135308113446612151136. Sound Euphonium (2015) –  I am not going to hide the fact that I am a Kyoto Animations lover. Their knack on creating a series that is visually gorgeous never gets old, even on duds like Phantom World or Munto, and this show is not an exception. What made me decide to place Euphonium in the list is due to the fact that it reminds me of an old school offering that never strays on its main premise – It played some good music and saw the world through Kumiko’s eyes! It is also commendable that it is one of the rare shows where a profession is never portrayed as the best thing ever as these characters even know that playing an instrument is not that much of a big deal and club politics is just as scary even in high school.

katanagatari_anime-wallpaper35. Katanagatari (2010) – Perhaps the other Nisio Isin entry in this list, Katanagatari’s obscenely wordy word play is its biggest strength and its weakness but did not undermine the quality of this underrated series. Sometimes, these dialogues come very smart but unnecessarily verbose at worst. Artsy is what I can say about its artwork and the story thankfully deviated from your typical monsters of the week to exploration of some more sinister themes like using others for personal gain. This can be viewed as the first tragic love story in this list or of betrayal and redemption but I ascertain its quality sets it apart from his other novels. The ending might be too shounen for me but everything in between is pure bliss, whether you are a fan of Nisio’s dialogue or a love story that is never meant to be in fruition.

maxresdefault134. Yahari Ore no Seishun Love Comedy Wa Machigatteiru, Seasons 1 and 2 (2013 and 2015) – OreGairu played what its peers (Haganai) did not by setting its characters beyond selling them because of their quirks or their looks or the self insert MC. Loners are not actually uncommon with anime shows but this had some balls for showing how complicated (and hilariously bleak at times) Hikigaya thinks of his high school life. This is not to say other characters are not important since Yui, Yukinoshita and Hayato are just as complex as our likable but isolationist lead. These kids are having too many social issues and it is rewarding to see how they mess up with themselves despite choosing what they think is the safest. The original series plays the comedy while the sequel did a heck of job for humanizing Hikigaya and Yukinoshita. If you think all LN adaptations are bad, come and see this rare gem.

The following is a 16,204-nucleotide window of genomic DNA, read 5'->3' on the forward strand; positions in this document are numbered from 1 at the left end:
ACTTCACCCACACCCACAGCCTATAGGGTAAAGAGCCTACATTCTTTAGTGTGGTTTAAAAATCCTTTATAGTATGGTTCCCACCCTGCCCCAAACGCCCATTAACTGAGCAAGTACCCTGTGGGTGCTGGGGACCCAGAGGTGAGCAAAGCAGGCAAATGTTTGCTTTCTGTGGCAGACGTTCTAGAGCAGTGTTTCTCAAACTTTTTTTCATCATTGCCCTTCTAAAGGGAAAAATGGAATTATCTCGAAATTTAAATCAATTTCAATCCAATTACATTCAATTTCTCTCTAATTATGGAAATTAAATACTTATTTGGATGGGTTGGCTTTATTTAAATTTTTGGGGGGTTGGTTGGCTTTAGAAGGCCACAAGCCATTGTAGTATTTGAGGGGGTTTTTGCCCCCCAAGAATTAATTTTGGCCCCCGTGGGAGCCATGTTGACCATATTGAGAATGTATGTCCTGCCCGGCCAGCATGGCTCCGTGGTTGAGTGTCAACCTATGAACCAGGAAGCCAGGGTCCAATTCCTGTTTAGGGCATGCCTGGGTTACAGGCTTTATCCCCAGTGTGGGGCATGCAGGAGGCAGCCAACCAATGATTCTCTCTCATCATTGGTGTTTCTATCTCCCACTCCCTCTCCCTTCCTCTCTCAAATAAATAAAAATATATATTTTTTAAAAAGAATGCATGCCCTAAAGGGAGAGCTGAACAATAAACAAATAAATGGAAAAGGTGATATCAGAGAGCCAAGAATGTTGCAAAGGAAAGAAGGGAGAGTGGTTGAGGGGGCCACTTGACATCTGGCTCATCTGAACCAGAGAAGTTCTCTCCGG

kidsontheslope_311212_20510433. Kids on the Slope (2012) – You know what, more josei titles should be adapted right now since this demographic is a source of strong to great titles. Pacing might be the main enemy of Kids on the Slope but it has presented its premise better than Rakugo. I never thought Jazz could be a strong point in anime series and it was a pleasure seeing these characters play instruments and channel their feelings to it. Bon and Sen are a lovable duo and Ritcchan also held her own against the two. My only complaint in this series is why does it have to be mere 12 episodes? Adding one more can further explore some of its rich themes like seeking redemption, exploring what happened after their reunion (I cried in the manga) and developing Ritcchan’s brother more. Nonetheless, jazz and youth are the best things in this show that benefited at times with its brisk pacing and it showed what most high school series could not.

usagi_drop-06-rin-daikichi-excited-happy-planting-tree32. Usagi Drop (2011) – Slice of life titles are normally labelled as boring for a lack of central conflict and the placid pacing but some are great enough on its own even if these adhere to the genre’s rules. Usagi Drop is a rare series focusing on raising a kid by a bachelor and the cute (and heartwarming) struggles he faced by being a single parent. Real life problems that will sound really dry on paper were executed in this series in a poignant manner without being too dramatic. Also notable is the kids acted and sounded like they are kids of their age and adults have the grace to take care of them. The dreamy animation style also worked perfectly in Usagi Drop. I personally do not care about the manga ending as I square my adoration to this adaptation. Lastly, this is the sole anime series in my watching experience that left me in tears 10 minutes in the first episode.